11/18/2004 12:00AM

Tamweel starts to reload


CHICAGO - Trainer Wayne Catalano has yet to make his move to Fair Grounds for the winter, and at Hawthorne he is battling for leading trainer, but down in New Orleans, Catalano's star filly Tamweel has begun her winter regimen.

Tamweel was given a freshening after she finished fourth in the Breeders' Cup Distaff, beaten only three lengths by the winner, Ashado, after setting a fast pace. There were thoughts of wheeling Tamweel back sometime in late November, but instead she had a two-week break from the racetrack, spending her days in the barn, walking under tack and resting up. It had been a whirlwind few months for Tamweel, who migrated in short order from a second-level allowance horse to a contender in graded stakes races.

Catalano said he and Tamweel's owners, Turf Express Inc. and Darrell and Evelyn Yates, had no specific plans yet for Tamweel.

"She's just started back jogging four or five days ago," Catalano said. "We're just getting her started back, but it was only a couple weeks. She didn't lose much."

There are few stakes options for Tamweel at the Fair Grounds meet, and Catalano acknowledged that the filly would probably take to the road when she's ready to go again.

"We're going to have to ship her, I guess," he said.

When and where are the questions.

Coach Jimi Lee likely to shorten up

Coach Jimi Lee proved he could handle a two-turn race last Friday night in the one-mile Schaefer Handicap at Hoosier Park. Coach Jimi Lee ran fast and raced gamely - all he failed to do was win. Added Edge slipped through on the rail and beat him on the wire by a nose.

"I thought he ran a hell of a race up there," said trainer Jim DiVito. "I had a feeling he could do the distance."

Coach Jimi Lee has excelled in one-turn races, however, and is likely to turn back to a sprint the next time he goes. DiVito said Coach Jimi Lee appeared to have bounced back well from the Schaefer, and that the horse could make his next start in the seven-furlong Kenny Noe Handicap Dec. 18 at Calder, a logical spot since DiVito winters in Florida.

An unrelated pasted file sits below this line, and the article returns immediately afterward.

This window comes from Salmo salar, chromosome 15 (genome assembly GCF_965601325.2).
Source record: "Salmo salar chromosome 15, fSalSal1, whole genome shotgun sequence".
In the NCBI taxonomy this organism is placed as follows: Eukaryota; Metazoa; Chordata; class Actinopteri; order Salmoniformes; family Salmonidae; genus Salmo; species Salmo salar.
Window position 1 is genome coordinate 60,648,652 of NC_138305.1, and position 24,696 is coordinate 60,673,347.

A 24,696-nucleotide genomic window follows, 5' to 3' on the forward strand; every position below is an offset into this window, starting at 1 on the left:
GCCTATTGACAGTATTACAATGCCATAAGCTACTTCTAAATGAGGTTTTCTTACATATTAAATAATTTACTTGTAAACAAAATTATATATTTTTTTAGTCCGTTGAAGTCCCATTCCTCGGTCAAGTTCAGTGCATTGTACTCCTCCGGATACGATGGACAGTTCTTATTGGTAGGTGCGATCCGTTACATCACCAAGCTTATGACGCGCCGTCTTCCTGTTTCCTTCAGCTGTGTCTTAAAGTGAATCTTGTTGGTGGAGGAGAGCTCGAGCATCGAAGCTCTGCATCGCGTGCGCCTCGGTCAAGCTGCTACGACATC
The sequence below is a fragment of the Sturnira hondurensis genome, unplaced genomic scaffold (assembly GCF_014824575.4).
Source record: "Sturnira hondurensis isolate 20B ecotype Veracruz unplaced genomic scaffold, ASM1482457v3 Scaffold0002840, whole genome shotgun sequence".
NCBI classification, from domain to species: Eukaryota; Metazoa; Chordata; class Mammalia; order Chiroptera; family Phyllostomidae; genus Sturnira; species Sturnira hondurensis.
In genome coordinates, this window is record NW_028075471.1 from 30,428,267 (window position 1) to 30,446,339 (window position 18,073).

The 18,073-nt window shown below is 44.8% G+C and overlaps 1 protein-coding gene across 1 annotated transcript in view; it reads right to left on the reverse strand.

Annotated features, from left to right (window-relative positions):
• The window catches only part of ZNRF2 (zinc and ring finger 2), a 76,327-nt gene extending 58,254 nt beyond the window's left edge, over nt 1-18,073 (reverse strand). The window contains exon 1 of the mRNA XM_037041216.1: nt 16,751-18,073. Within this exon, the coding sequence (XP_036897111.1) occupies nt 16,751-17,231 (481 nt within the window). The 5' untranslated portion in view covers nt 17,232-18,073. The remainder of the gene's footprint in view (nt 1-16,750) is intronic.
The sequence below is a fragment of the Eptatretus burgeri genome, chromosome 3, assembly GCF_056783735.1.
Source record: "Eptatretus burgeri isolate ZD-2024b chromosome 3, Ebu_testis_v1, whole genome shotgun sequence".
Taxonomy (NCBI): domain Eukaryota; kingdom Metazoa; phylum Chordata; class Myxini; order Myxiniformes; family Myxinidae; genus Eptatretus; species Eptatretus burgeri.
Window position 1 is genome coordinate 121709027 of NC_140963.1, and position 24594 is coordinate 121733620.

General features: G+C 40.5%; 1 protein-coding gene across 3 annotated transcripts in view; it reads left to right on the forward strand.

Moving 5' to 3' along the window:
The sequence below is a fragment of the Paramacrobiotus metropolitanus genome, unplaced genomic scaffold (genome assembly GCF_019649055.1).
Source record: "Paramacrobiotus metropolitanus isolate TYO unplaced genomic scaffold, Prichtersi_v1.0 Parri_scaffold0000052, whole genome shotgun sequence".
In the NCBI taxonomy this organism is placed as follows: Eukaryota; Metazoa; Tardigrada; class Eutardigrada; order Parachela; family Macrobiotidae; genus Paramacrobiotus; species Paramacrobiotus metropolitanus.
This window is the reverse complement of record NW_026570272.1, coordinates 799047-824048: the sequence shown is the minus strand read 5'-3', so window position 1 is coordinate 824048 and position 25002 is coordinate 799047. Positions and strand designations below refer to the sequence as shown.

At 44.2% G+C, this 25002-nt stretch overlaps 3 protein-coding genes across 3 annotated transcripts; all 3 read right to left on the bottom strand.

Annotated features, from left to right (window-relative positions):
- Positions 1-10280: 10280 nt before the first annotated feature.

Beret primed for Grade 3 score

Trainer Brian Williamson is putting the finishing touches on Beret's preparations for Saturday's Grade 3 Cardinal Handicap at Churchill. Beret will run in the Cardinal under the name of trainer Harvey Vanier, Williamson's father-in-law, but Williamson has been overseeing the day-to-day business of training Beret at Hawthorne.

And the work has gone well. On Oct. 2, Beret won the $122,000 Indian Maid Stakes here by four lengths, her strongest race of the season. The Cardinal is an important spot, a race in which Beret has a legitimate chance to earn a Grade 3 victory.

"I'd say she's at least as good now as she was last time," Williamson said. "She's been breezing pretty sharp."

Beret turns 6 on Jan. 1, but even should she win the Cardinal, the plan is to bring her back in 2005 for another season of racing.

"Her legs have held up real well," Williamson said.

Wiggins: Run or rest him?

Wiggins, who finished third as a strong favorite Saturday in the High Alexander Handicap, came out of the race in good condition and returned to the racetrack for training on Thursday. Now, trainer Tony Granitz has to determine whether to give Wiggins one more start this year or put him away until 2005.

"There's an allowance race at Mountaineer, but I don't know if we'll go there or give him the rest of the year off," Granitz said.

Lacer in field he should handle

None of the horses Lacer has unsuccessfully chased in his recent starts are showing up for Saturday's featured ninth race at Hawthorne. Lacer needs only to run his race to break through with his first victory of the season.

It is overdue. Lacer has gone 0 for 8, but has been second twice and third three times. His lone truly sub-par race was a sixth late in the summer at Arlington. Even when Lacer fired his best shot, he ran into a slightly superior opponent. In his last two starts, Lacer lost to Al's Dearly Bred by less than a length; before that, he was fourth behind Cloudy's Knight, a horse with graded-stakes-class ability at his best.

Sunday's feature is for third-level allowance horses or $35,000 claimers at a mile on turf. This is the time of year when Hawthorne starts thinking about putting an end to grass races for the season, but the way the weather has gone, Hawthorne could be running on turf until Christmas. The high temperature Thursday was in the mid-60's, but with the balmy weather was coming rain, and Saturday's race could wind up on wet dirt.

That would change everything, and with grass horses like Lacer probably out of the picture, the race could go to Flightofthebuffalo, who shows no sign of losing his peak form for trainer Bret Calhoun. Flightofthebuffalo has been first or second in five of six wet-track starts.